Sex with a uti

Is Sex Off-Limits With a Urinary Tract Infection?

4 Ways to Have Fun With Your Partner While You’re Healing

It can seem like a long wait until it’s safe to have sex again — especially if you’re feeling better and already in the mood. But you don’t have to sleep in separate rooms or play Monopoly every night to pass the time. There are plenty of ways you can stay close and have fun — both in and out of the bedroom.

  • Let the tension build. It can actually be kind of fun withholding yourself from your partner. You can tease each other, kiss, and keep it rated PG. You’ll build up sexual tension so that when it’s safe for you to have sex, it may feel like your first time again.
  • Kiss and tell. Enjoy kissing each other. When the main event is off the menu, take time to just kiss. Talk about what you like in your partner and new things you want to try in bed as soon as you’re back in the game.
  • Be intimate without getting sexy. Being close to your partner isn’t just about sex or physical closeness. Intimacy is about a close emotional connection — sharing your deepest fears, your most embarrassing moments, your secrets that you don’t share with anyone. Spend time simply talking, cuddling, and getting to know each other in ways that no one else could.
  • Burn off your energy. You might be looking for ways to release pent-up energy, since you can’t do it in bed. Try some fun new activities together to pass the time and work out your sexual frustrations. Go for a hike or take a cooking class together.

Even if you can’t have sex, you can still enjoy each other’s company and stay satisfied while you let your body heal from a UTI.

UTI’s: drink a lot and refrain from intercourse

Urinary tract infections are one of the most common phenomena in women, young children and men. Despite its high frequency, there are many legends concerning prevention and treatment.

Dr. Ronen Rob, urologist and director of the HYMC Sexual Function Disorder Clinic, and Dr. Shmuel Anderman, gynecologist and director of the Gynecological Endoscopic Unit in HYMC, provide some basics on UTI’s and refer to the verification of “urban legends”.

What is a UTI and what are its causes?

UTI’s are more common amongst young women, but can appear in older women as well, however, for different reasons. The infection is characterized by a burning sensation, a feeling of necessity to urinate often, or a feeling of incomfort and lower abdominal pain. The causes can be:

In young women – the infection appears during the stage when they begin to have sexual relations (also known as “Honeymoon Infection”), or when they switch sexual partners.

In older women – the infection may appear during and following menopause due to the fact that a woman’s ovaries have ended their function and estrogen is no longer secreted. The vagina’s membrane and the lower urinary tract lose their customary texture, causing dryness, which allows an increase in UTI’s.

Treatment is different in both cases.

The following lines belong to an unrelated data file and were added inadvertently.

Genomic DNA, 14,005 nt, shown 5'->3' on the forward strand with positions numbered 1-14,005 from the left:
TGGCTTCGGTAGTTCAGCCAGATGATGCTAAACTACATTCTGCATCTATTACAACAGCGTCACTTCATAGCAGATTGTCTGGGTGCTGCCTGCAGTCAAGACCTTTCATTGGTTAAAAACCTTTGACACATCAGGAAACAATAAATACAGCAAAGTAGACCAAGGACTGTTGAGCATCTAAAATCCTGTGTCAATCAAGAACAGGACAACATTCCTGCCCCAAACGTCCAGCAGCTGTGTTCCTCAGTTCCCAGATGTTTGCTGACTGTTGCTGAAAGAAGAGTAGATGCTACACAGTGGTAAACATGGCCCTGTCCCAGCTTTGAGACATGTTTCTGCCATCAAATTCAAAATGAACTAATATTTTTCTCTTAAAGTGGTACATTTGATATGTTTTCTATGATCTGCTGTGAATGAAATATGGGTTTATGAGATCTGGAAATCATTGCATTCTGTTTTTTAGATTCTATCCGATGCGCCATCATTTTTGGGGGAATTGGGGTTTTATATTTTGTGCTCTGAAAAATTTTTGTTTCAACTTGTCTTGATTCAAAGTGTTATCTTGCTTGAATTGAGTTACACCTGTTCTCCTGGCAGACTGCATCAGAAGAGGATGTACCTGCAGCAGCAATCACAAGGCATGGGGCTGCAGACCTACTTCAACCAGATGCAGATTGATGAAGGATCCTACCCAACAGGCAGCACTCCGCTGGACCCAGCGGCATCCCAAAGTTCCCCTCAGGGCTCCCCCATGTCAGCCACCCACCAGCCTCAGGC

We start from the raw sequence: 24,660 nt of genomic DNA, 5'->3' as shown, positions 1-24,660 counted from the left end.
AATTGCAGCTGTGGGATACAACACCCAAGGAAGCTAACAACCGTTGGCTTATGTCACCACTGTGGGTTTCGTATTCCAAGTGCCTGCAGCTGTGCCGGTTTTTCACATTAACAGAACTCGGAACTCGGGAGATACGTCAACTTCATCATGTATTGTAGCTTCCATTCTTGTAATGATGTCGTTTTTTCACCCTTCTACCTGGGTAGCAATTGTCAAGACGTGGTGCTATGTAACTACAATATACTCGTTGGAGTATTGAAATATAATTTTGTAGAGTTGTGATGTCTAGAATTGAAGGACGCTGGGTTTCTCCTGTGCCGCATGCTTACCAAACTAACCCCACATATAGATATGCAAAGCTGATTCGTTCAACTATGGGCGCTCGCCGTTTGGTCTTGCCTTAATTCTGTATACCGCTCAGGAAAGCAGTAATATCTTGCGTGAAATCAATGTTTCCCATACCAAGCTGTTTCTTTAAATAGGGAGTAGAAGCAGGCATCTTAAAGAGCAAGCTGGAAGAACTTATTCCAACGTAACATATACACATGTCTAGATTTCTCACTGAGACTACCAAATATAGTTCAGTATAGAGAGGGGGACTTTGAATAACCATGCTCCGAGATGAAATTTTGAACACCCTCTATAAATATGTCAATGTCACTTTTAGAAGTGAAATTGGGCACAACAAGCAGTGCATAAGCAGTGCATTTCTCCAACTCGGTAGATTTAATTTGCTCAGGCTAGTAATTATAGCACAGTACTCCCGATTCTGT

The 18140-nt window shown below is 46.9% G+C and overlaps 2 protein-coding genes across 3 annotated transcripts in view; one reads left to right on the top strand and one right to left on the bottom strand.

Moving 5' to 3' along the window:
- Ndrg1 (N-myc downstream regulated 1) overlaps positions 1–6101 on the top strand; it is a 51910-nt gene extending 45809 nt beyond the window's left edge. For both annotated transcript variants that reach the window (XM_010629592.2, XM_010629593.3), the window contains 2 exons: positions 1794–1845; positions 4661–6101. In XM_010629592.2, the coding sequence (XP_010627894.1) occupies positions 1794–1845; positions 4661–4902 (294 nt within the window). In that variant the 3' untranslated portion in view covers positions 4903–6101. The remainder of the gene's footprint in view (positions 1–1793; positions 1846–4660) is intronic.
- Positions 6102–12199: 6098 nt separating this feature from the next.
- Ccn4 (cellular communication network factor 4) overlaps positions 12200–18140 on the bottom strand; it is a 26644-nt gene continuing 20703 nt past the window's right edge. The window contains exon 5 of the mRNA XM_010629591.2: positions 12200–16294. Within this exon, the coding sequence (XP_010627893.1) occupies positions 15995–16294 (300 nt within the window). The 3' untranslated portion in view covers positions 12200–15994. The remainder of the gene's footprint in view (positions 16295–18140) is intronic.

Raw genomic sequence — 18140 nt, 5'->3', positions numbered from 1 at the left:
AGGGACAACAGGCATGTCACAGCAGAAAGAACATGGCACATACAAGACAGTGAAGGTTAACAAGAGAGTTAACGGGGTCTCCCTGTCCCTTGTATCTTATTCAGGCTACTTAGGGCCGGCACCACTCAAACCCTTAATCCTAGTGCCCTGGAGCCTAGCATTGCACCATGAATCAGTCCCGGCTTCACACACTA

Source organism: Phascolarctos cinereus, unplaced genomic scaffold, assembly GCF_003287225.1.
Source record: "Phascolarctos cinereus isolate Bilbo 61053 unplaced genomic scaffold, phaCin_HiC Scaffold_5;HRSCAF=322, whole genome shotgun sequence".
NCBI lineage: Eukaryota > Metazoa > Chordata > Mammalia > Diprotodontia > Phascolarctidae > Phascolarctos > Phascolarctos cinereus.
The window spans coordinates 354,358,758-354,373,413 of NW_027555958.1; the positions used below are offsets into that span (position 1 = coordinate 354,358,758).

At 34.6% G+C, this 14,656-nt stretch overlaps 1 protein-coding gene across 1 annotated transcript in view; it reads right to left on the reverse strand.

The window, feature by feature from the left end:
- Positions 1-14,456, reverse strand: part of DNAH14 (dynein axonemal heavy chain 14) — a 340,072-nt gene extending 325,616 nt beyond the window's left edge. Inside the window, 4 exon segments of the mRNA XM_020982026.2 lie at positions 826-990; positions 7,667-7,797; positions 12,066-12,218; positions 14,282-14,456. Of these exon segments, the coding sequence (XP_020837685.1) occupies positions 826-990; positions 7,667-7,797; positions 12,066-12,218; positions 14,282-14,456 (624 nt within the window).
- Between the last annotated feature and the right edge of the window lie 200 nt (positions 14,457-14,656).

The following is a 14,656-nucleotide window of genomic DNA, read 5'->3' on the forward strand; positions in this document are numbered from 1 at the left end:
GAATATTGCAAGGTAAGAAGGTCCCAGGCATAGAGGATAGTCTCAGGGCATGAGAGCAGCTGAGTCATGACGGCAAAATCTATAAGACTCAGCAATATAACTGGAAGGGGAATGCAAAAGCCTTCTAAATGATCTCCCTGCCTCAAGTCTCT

How does the infection occur?

In young women, UTI’s are caused by the rubbing of the female urethra on her partner’s body or genitalia, allowing penetration of bacteria from the skin or the rectum area into the urethra and from there to the bladder. Other UTI’s are caused by an anatomical reason, or as a result of a reflux problem, therefore it is recommended to consult a physician before starting treatment.

What is the treatment for UTI’s?

After receiving urine test results, specific antibiotics are provided, but if the UTI’s are recurrent (usually following sexual intercourse) a physician may recommend taking one antibiotic pill after intercourse for a period of a few months. Very often, this will pass.

Amongst older women, more often when UTI’s are recurrent, treatment includes applying an estrogen ointment for a period of a few weeks to renew the vaginal and urethra tissues. This can only be decided by a physician.

Urban legends – what’s true and what’s false?

UTI’s are contagious


This type of if infection is not considered a sexual disease, therefore, it is not contagious; sexual partners cannot be infected from each other or by sitting on the toilet following someone with a UTI.

Sitting on a cold floor causes UTI’s


Sitting on a cold floor has not been proved a cause for UTI’s.

Once contracted, a UTI will recur over and over again


Many times women are wrong in thinking the UTI has recurred, but it just may be a different problem. For this reason, we recommend consulting a physician.

Cranberry pills can prevent UTI’s


Cranberry juice also holds an advantage, however, the pills are inexpensive and easy to use.

When a UTI recurs, one may take the previous given antibiotics


Antibiotics should not be taken independently, even if UTI’s are recurrent. It is always recommended to consult a physician, because the symptoms may be similar, but the infection maybe caused by another source. Taking the wrong antibiotic may cause harm.